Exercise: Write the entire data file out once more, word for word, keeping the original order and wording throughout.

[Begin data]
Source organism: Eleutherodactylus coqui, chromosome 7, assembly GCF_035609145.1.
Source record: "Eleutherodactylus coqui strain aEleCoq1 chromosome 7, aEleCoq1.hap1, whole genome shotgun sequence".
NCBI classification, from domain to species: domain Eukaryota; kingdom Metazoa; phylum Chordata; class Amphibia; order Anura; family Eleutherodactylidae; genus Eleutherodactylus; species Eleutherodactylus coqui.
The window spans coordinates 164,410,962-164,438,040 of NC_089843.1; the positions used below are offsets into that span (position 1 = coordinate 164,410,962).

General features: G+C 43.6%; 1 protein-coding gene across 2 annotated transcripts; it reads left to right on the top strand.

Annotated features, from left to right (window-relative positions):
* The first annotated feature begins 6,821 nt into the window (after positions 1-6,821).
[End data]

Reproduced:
Source organism: Eleutherodactylus coqui, chromosome 7, assembly GCF_035609145.1.
Source record: "Eleutherodactylus coqui strain aEleCoq1 chromosome 7, aEleCoq1.hap1, whole genome shotgun sequence".
NCBI classification, from domain to species: domain Eukaryota; kingdom Metazoa; phylum Chordata; class Amphibia; order Anura; family Eleutherodactylidae; genus Eleutherodactylus; species Eleutherodactylus coqui.
The window spans coordinates 164,410,962-164,438,040 of NC_089843.1; the positions used below are offsets into that span (position 1 = coordinate 164,410,962).

General features: G+C 43.6%; 1 protein-coding gene across 2 annotated transcripts; it reads left to right on the top strand.

Annotated features, from left to right (window-relative positions):
* The first annotated feature begins 6,821 nt into the window (after positions 1-6,821).